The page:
The Trump Organization laid off 1,500 people after it closed over a dozen properties due to the novel coronavirus pandemic
The Trump Organization has laid off or furloughed around 1,500 employees as a result of closures related to the novel coronavirus, the Washington Post reported. The move mirrors those made like other major hotel chains, like Marriott International. A report from The New York Times said the organization had contacted Deutsche Bank to ask if it could defer payments on outstanding loans. The president previously admitted his businesses have suffered as a result of COVID-19 and said he was not sure if the company would take government bailout assistance. Visit Business Insider's homepage for more stories.
The Trump Organization, the company owned by President Donald Trump and managed by his two sons, Donald Jr. and Eric, has laid off around 1,500 people due to COVID-19. The furloughs and layoffs have taken place in both the US and in Canada, at the president's properties in New York, D.C., Miami, Chicago, Las Vegas, Vancouver, and Honolulu, according to the report. More than 200 of the layoffs occurred at the president's hotel in Vancouver, and 75% of the employees at his Chicago hotel were laid off. The layoffs were first reported on Friday by The Washington Post. According to the report, 17 Trump properties around the world have been closed due to the novel coronavirus. The properties that remain open are running at a "fraction" of their normal capacity, The Washington Post reported. Combined, the closed properties generated about $650,000 each day for the organization, according to the president's previous financial disclosures, the Washington Post said. The Trump Organization did not immediately return a Business Insider request for comment. Other major hotel chains have taken similar steps as the pandemic has had a severely negative impact on the businesses and the global economy. Marriott International announced it expected that "tens of thousands" of employees would be furloughed as it, too, shutters hotels worldwide due to the pandemic, The Wall Street Journal reported. Marriott had not laid off or furloughed any corporate employees, according to the report. According to a Thursday report from The New York Times, the Trump Organization reportedly reached out to Deutsche Bank at the end of March to ask if they could delay payments of some of the "hundreds of millions of dollars of outstanding loans," they've taken from the bank. Last month, the president admitted his businesses were struggling due to measures taken to prevent the spread of the novel coronavirus. At the time, Trump said he wasn't sure whether his organization would accept any government bailout money and told reporters he did not discuss his businesses with his sons who run them. "I wouldn't say it's thriving when you decide to close down your hotels and your businesses, no," Trump told reporters. "Yeah, it's hurting me. It's hurting Hilton and it's hurting all of the great hotel chains all over the world. It's hurting everybody. He added: "I don't know. I just don't know what the government assistance would be for what I have. I have hotels. Everybody knew I had hotels when I got elected. They knew I was a successful person when I got elected, so it's one of those things."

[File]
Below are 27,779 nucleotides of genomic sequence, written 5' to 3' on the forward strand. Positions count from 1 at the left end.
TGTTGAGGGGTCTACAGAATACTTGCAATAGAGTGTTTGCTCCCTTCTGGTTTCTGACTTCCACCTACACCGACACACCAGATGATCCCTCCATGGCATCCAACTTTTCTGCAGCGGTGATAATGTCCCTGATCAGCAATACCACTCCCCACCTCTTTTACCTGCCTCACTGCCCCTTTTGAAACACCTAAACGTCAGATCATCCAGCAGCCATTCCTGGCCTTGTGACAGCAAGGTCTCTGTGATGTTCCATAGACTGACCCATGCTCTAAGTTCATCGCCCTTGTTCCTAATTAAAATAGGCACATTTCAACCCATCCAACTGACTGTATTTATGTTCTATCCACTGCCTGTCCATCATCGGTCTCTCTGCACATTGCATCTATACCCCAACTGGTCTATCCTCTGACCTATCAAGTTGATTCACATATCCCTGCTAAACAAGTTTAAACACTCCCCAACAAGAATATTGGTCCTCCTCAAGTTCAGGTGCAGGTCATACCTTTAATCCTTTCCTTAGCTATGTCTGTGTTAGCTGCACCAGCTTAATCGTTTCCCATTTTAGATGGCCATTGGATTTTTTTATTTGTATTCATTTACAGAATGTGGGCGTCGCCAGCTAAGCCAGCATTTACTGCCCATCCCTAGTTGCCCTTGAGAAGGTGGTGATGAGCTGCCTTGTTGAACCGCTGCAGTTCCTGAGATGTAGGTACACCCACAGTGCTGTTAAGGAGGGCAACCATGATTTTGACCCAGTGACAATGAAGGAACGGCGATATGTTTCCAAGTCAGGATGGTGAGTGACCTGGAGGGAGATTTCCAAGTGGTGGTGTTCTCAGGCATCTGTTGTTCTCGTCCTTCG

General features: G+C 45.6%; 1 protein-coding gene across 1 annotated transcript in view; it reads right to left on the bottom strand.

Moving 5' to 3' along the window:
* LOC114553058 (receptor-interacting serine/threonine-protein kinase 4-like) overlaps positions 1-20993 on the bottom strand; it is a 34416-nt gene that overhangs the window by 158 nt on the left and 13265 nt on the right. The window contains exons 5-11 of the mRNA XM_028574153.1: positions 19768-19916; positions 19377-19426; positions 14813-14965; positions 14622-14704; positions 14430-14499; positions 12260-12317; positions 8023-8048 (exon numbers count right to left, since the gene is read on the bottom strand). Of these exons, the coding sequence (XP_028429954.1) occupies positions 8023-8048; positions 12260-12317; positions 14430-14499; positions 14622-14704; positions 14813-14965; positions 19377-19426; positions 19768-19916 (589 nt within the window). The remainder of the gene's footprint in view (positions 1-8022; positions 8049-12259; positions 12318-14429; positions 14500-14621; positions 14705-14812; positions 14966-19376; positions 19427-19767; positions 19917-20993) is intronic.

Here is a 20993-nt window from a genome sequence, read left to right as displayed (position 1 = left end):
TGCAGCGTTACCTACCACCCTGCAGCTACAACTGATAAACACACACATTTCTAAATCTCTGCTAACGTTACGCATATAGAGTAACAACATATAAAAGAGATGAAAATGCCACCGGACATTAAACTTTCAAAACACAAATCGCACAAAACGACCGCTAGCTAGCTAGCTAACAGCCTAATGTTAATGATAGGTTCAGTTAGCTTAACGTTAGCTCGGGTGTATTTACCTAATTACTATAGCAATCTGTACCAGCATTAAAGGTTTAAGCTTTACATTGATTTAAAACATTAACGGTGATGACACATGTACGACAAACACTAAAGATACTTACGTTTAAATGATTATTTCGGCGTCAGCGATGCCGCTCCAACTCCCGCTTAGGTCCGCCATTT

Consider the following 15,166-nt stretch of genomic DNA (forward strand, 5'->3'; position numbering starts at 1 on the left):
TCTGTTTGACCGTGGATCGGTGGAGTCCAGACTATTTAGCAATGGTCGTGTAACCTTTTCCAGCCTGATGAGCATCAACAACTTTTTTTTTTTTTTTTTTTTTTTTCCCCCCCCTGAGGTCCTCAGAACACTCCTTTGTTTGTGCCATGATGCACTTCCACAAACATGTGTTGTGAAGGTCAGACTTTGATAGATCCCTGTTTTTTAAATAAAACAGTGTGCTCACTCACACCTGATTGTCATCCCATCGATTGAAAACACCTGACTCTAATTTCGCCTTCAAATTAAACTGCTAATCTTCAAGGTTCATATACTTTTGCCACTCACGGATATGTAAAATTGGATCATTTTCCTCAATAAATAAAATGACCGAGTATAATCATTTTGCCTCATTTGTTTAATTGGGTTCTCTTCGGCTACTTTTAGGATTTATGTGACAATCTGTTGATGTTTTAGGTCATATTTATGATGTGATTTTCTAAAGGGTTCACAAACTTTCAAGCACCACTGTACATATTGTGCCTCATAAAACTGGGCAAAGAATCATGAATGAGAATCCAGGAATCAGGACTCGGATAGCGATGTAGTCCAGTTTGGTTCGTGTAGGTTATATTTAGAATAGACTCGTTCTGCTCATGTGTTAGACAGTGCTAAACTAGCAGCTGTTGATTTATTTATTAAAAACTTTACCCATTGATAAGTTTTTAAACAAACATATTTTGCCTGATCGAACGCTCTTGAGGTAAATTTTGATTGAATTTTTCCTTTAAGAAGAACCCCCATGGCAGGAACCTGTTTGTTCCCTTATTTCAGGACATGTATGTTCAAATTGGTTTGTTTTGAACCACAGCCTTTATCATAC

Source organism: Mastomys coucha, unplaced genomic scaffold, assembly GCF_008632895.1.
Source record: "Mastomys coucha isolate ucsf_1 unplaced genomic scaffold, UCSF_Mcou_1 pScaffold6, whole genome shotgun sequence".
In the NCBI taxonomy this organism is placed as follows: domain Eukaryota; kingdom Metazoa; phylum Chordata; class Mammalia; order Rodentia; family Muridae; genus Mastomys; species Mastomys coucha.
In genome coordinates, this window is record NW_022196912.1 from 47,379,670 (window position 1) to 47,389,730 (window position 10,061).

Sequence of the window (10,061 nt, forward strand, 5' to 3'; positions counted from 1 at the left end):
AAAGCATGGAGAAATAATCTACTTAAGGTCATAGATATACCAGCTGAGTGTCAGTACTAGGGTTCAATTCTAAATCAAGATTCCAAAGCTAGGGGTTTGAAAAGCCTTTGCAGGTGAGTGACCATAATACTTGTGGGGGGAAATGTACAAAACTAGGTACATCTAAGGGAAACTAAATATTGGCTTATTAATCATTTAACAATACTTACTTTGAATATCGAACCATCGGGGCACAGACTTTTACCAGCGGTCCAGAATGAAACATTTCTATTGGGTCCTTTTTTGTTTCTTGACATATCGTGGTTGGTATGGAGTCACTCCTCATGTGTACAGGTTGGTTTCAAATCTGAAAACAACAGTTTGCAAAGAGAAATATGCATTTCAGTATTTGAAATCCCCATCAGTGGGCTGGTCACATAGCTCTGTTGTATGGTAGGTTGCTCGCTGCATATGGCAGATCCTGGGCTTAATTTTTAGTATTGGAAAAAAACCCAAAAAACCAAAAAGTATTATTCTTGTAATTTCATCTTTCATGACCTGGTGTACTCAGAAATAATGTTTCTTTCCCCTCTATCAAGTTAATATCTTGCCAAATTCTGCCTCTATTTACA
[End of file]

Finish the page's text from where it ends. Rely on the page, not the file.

Over the course of the month, Trump properties will owe more than $1.8 million in property-tax bills from local jurisdictions, The Washington Post reported. The Trump Organization has not paid $54,534.25 in rent — due April 1 — on land leased from Palm Beach County for the Trump International Golf Club West Palm Beach, a county representative told the Washington Post. The DC paper reported the company has until April 10 to pay the rent without penalty. Join the conversation about this story » NOW WATCH: Why Pikes Peak is the most dangerous racetrack in America
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An iconic LA hotel known for its celebrity clientele might be converted into a private residential club. It's one of many signs the pandemic has thrown the hotel industry into chaos.